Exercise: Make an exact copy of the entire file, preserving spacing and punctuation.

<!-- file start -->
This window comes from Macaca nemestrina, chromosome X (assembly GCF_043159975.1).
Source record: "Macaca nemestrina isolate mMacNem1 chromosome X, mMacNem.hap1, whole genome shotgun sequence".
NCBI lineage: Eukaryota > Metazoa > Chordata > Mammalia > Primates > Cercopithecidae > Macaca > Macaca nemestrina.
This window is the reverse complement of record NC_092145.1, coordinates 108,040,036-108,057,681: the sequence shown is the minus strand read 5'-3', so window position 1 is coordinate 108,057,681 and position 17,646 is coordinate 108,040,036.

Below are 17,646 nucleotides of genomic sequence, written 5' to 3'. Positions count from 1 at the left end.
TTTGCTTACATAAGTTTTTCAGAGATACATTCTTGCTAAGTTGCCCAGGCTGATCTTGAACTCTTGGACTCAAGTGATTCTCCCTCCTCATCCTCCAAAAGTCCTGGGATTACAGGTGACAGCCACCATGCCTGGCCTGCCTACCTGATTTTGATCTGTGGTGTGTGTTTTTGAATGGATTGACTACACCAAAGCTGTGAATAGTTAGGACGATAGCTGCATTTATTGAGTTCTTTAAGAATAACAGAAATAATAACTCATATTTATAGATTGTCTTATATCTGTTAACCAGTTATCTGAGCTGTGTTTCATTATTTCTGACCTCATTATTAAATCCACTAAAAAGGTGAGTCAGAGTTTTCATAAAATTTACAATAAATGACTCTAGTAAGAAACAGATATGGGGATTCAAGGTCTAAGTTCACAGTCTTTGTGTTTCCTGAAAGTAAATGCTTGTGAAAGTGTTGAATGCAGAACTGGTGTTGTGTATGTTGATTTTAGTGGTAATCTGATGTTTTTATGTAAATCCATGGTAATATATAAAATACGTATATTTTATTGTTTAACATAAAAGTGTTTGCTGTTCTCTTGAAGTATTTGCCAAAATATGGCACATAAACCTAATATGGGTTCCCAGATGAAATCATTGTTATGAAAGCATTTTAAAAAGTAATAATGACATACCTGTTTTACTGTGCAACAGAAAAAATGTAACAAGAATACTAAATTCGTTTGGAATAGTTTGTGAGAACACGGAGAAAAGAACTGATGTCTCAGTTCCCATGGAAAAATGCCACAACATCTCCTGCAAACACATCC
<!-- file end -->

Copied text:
This window comes from Macaca nemestrina, chromosome X (assembly GCF_043159975.1).
Source record: "Macaca nemestrina isolate mMacNem1 chromosome X, mMacNem.hap1, whole genome shotgun sequence".
NCBI lineage: Eukaryota > Metazoa > Chordata > Mammalia > Primates > Cercopithecidae > Macaca > Macaca nemestrina.
This window is the reverse complement of record NC_092145.1, coordinates 108,040,036-108,057,681: the sequence shown is the minus strand read 5'-3', so window position 1 is coordinate 108,057,681 and position 17,646 is coordinate 108,040,036.

Below are 17,646 nucleotides of genomic sequence, written 5' to 3'. Positions count from 1 at the left end.
TTTGCTTACATAAGTTTTTCAGAGATACATTCTTGCTAAGTTGCCCAGGCTGATCTTGAACTCTTGGACTCAAGTGATTCTCCCTCCTCATCCTCCAAAAGTCCTGGGATTACAGGTGACAGCCACCATGCCTGGCCTGCCTACCTGATTTTGATCTGTGGTGTGTGTTTTTGAATGGATTGACTACACCAAAGCTGTGAATAGTTAGGACGATAGCTGCATTTATTGAGTTCTTTAAGAATAACAGAAATAATAACTCATATTTATAGATTGTCTTATATCTGTTAACCAGTTATCTGAGCTGTGTTTCATTATTTCTGACCTCATTATTAAATCCACTAAAAAGGTGAGTCAGAGTTTTCATAAAATTTACAATAAATGACTCTAGTAAGAAACAGATATGGGGATTCAAGGTCTAAGTTCACAGTCTTTGTGTTTCCTGAAAGTAAATGCTTGTGAAAGTGTTGAATGCAGAACTGGTGTTGTGTATGTTGATTTTAGTGGTAATCTGATGTTTTTATGTAAATCCATGGTAATATATAAAATACGTATATTTTATTGTTTAACATAAAAGTGTTTGCTGTTCTCTTGAAGTATTTGCCAAAATATGGCACATAAACCTAATATGGGTTCCCAGATGAAATCATTGTTATGAAAGCATTTTAAAAAGTAATAATGACATACCTGTTTTACTGTGCAACAGAAAAAATGTAACAAGAATACTAAATTCGTTTGGAATAGTTTGTGAGAACACGGAGAAAAGAACTGATGTCTCAGTTCCCATGGAAAAATGCCACAACATCTCCTGCAAACACATCC